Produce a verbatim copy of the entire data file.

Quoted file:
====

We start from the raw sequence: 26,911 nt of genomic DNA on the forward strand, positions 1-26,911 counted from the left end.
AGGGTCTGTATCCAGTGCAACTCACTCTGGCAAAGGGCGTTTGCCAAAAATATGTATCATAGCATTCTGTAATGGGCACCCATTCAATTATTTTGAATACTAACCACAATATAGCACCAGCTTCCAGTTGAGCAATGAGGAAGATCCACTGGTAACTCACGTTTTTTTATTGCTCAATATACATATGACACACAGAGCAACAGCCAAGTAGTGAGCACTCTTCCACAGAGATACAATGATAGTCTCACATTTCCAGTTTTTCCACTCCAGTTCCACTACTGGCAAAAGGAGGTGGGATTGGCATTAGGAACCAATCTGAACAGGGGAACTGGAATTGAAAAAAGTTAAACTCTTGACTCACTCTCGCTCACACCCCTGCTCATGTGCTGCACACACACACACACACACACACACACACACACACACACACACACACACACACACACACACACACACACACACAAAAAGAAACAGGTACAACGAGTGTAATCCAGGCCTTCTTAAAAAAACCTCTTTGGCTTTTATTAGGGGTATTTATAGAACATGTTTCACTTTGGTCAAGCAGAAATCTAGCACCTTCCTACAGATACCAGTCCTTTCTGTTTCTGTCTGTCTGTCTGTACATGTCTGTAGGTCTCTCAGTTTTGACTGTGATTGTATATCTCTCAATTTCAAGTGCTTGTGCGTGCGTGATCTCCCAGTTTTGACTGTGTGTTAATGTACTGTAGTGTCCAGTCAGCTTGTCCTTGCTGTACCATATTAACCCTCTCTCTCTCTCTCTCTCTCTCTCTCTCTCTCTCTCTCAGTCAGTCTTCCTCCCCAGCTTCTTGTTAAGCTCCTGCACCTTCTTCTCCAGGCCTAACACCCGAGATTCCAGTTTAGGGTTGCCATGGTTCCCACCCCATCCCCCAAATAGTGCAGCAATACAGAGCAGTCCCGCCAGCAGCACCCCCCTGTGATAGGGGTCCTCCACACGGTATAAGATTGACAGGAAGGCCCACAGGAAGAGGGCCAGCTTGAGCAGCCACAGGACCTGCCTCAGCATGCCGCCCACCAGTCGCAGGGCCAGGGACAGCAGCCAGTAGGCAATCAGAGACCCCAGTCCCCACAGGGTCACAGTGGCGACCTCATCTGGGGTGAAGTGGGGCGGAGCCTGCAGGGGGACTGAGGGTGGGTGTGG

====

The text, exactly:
We start from the raw sequence: 26,911 nt of genomic DNA on the forward strand, positions 1-26,911 counted from the left end.
AGGGTCTGTATCCAGTGCAACTCACTCTGGCAAAGGGCGTTTGCCAAAAATATGTATCATAGCATTCTGTAATGGGCACCCATTCAATTATTTTGAATACTAACCACAATATAGCACCAGCTTCCAGTTGAGCAATGAGGAAGATCCACTGGTAACTCACGTTTTTTTATTGCTCAATATACATATGACACACAGAGCAACAGCCAAGTAGTGAGCACTCTTCCACAGAGATACAATGATAGTCTCACATTTCCAGTTTTTCCACTCCAGTTCCACTACTGGCAAAAGGAGGTGGGATTGGCATTAGGAACCAATCTGAACAGGGGAACTGGAATTGAAAAAAGTTAAACTCTTGACTCACTCTCGCTCACACCCCTGCTCATGTGCTGCACACACACACACACACACACACACACACACACACACACACACACACACACACACACACACACACACACACACAAAAAGAAACAGGTACAACGAGTGTAATCCAGGCCTTCTTAAAAAAACCTCTTTGGCTTTTATTAGGGGTATTTATAGAACATGTTTCACTTTGGTCAAGCAGAAATCTAGCACCTTCCTACAGATACCAGTCCTTTCTGTTTCTGTCTGTCTGTCTGTACATGTCTGTAGGTCTCTCAGTTTTGACTGTGATTGTATATCTCTCAATTTCAAGTGCTTGTGCGTGCGTGATCTCCCAGTTTTGACTGTGTGTTAATGTACTGTAGTGTCCAGTCAGCTTGTCCTTGCTGTACCATATTAACCCTCTCTCTCTCTCTCTCTCTCTCTCTCTCTCTCTCTCTCAGTCAGTCTTCCTCCCCAGCTTCTTGTTAAGCTCCTGCACCTTCTTCTCCAGGCCTAACACCCGAGATTCCAGTTTAGGGTTGCCATGGTTCCCACCCCATCCCCCAAATAGTGCAGCAATACAGAGCAGTCCCGCCAGCAGCACCCCCCTGTGATAGGGGTCCTCCACACGGTATAAGATTGACAGGAAGGCCCACAGGAAGAGGGCCAGCTTGAGCAGCCACAGGACCTGCCTCAGCATGCCGCCCACCAGTCGCAGGGCCAGGGACAGCAGCCAGTAGGCAATCAGAGACCCCAGTCCCCACAGGGTCACAGTGGCGACCTCATCTGGGGTGAAGTGGGGCGGAGCCTGCAGGGGGACTGAGGGTGGGTGTGG